After a completely unjarring holiday montage — a week and a half of life-disrupting partying, excessive consumption, and sleep deprivation — it’s time to re-establish some routines. I fell off the wagon a bit with my journaling, missing a few days this week and neglecting my blog as well. But there are a few things that I haven’t been setting aside, and one is reading Seneca’s Letters from a Stoic — damn, that book is just fantastic, has been eerily timely, and filled with a lot of sweet nuggets to think on, juxtaposition to my life, and apply.
Today was no exception when he exhorted his friend Lucilius in Letter XVI:
“…no one can lead a happy life, or even one that is bearable, without the pursuit of wisdom, and that the perfection of wisdom is what makes the happy life, although even the beginnings of wisdom make life bearable. Yet this conviction, clear as it is, needs to be strengthened and given deeper roots through daily reflection;”
Timely considering that I’d not journaled the past few weeks (reflected) and haven’t given myself the usual lot to think on wisdom and feeding on it to help sustain me. I know that returning to a state of depression, anger, frustration — it’s all just around the corner if I do not maintain the disciplines that I’ve learned from Stoicism, from the likes of Seneca and Marcus Aurelius. Focus solely on the things that are directly in your control, seek hard after wisdom and virtue, reflect daily by journaling, work hard to become a better version of yourself, and because we will die and life is finite, live it out to its fullest.
I’m reminded frequently through Seneca’s writings that there is no point that you’ll reach a state of perfection, or a place where you’re just done. He continues on later in the letter saying,
“…at this stage, although I have great hopes of you, I do not yet feel quite confident about you. And I should like you to adopt the same attitude: you’ve no grounds for forming a ready, hasty belief in yourself. Carry out a searching analysis and close scrutiny of yourself in all sorts of different lights. Consider above all else whether you’ve advanced in philosophy or just in actual years.”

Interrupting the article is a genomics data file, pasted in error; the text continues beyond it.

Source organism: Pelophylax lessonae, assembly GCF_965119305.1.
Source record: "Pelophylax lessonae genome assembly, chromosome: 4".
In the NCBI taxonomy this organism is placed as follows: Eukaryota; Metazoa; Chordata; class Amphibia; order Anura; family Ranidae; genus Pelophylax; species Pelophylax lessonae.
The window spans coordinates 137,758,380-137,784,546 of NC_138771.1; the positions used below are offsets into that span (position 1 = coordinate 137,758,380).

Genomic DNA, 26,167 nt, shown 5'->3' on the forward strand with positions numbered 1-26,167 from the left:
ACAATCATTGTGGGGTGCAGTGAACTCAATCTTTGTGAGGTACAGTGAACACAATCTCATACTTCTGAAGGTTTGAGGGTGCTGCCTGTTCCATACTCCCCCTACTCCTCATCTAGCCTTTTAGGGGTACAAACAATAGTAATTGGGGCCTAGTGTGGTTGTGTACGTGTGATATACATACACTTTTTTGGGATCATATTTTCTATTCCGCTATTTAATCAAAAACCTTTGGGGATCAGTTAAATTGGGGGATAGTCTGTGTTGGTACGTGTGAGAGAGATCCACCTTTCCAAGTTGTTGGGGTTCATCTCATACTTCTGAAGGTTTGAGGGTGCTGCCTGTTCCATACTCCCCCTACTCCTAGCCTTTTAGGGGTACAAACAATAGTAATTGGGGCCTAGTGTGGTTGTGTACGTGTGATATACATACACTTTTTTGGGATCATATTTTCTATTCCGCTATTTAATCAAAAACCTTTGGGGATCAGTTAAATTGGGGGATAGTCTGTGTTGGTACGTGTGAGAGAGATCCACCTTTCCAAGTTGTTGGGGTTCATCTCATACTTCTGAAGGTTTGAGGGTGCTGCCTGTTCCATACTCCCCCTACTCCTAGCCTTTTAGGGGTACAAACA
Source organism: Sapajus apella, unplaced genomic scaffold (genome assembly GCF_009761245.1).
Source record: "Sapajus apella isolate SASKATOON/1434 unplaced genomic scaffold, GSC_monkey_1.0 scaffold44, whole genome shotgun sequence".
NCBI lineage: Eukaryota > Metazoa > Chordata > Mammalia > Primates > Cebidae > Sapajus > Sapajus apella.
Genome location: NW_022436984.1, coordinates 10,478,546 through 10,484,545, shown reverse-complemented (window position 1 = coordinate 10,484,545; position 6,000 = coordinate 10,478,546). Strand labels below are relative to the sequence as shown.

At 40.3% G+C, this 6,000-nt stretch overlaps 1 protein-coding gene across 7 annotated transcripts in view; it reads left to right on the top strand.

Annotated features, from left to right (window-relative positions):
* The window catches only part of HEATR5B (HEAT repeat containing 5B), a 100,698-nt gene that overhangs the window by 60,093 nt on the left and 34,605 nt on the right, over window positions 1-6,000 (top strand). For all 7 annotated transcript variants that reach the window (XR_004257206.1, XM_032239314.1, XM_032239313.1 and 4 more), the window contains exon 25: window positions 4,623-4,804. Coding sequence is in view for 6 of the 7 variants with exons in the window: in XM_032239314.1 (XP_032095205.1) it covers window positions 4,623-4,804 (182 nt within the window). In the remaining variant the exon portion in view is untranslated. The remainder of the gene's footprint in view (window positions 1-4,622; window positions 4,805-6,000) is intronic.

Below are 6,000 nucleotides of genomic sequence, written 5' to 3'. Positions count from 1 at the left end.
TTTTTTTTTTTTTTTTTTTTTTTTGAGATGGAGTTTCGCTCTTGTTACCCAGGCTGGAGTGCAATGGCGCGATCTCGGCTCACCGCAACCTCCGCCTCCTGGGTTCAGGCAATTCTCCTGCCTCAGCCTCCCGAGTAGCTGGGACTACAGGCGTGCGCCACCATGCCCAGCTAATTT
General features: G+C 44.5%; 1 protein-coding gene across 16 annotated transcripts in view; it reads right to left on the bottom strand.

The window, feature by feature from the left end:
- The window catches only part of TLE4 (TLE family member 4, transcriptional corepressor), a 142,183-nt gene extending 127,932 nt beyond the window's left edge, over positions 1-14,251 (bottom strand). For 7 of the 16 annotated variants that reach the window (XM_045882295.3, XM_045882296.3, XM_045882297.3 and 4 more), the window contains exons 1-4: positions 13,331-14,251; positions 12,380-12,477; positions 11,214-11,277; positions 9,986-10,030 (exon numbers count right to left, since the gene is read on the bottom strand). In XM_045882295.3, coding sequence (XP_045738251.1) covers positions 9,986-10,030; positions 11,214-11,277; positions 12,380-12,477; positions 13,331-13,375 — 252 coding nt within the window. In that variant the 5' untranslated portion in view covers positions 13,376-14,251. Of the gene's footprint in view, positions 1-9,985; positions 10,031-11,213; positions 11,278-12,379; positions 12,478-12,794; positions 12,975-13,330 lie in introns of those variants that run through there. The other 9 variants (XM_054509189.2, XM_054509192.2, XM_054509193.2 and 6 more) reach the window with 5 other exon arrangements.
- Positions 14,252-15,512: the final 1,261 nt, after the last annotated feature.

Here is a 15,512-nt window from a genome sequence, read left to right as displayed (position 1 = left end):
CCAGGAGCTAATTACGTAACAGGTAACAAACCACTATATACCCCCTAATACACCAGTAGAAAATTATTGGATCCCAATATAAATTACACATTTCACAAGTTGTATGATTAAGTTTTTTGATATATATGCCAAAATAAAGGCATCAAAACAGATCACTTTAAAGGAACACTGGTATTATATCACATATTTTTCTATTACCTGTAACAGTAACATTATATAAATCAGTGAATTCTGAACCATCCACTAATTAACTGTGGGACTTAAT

Or in other words, you’re not out of the woods yet! I’ve got a pretty good handle on Stoicism, what its core concepts are, and have applied them all pretty liberally across my life, but I know myself all too well — the minute I begin to relax my standards and let my guard down, it won’t take long before my old habits or old behaviors creep back in. Perhaps after practicing and applying philosophy to my life for a few years and with dedication, I might be at a place that doesn’t require such rigid vigilance. Maybe.
I’ve seen this parallel drawn in my music, too. You never really are finished becoming the better version of you and there’s always more to be done. In the case of my music, there are always areas to grow, places to improve upon, changes that can be made. After being frustrated with clipping issues on certain weaker devices (like phones, built-in laptop speakers, etc.), I decided that I needed to figure out what I have to start doing differently.
I found a couple really helpful videos on Youtube involving EQing for acoustic guitar and one on some basic mastering techniques. I’m really grateful that there are people out there sharing their knowledge and their skills with others freely like this and makes me feel a little better about sharing my music freely as well, hoping that it helps others feel the same sense of peace and tranquility that I get from creating it. Although if I’m honest, the process of EQing my acoustic guitar has been more frustrating than it has been relaxing — dealing with tone issues, timing, and getting the mix just right so that everything has its place and is well-balanced. It’s clear that I have a lot to learn yet, and I’m happy to learn it. Learning about notch filtering with subtractive EQing has opened up the world to me — and that video I mentioned about EQing for the guitar was probably the best demonstration I’ve seen for understanding how to find and reduce problematic noises in a given track.
Going back to my original train of thought on this post, though, it’s becoming more and more clear to me the daily pursuit and the discipline that’s required of me to maintain and strengthen wisdom’s influence on my life. I really like what Seneca said — even the beginning of wisdom makes life bearable, that just a short period of time spent reading or seeking out wisdom and reflecting on it has the ability to take the edge off of what life dishes out. How much more if it were exercised and perfected daily?
Keep trying. Keep walking. Keep seeking and applying wisdom. Continue living virtuously. Be a better version of yourself today. Be mindful and reflect often. Journal and think on all these things daily.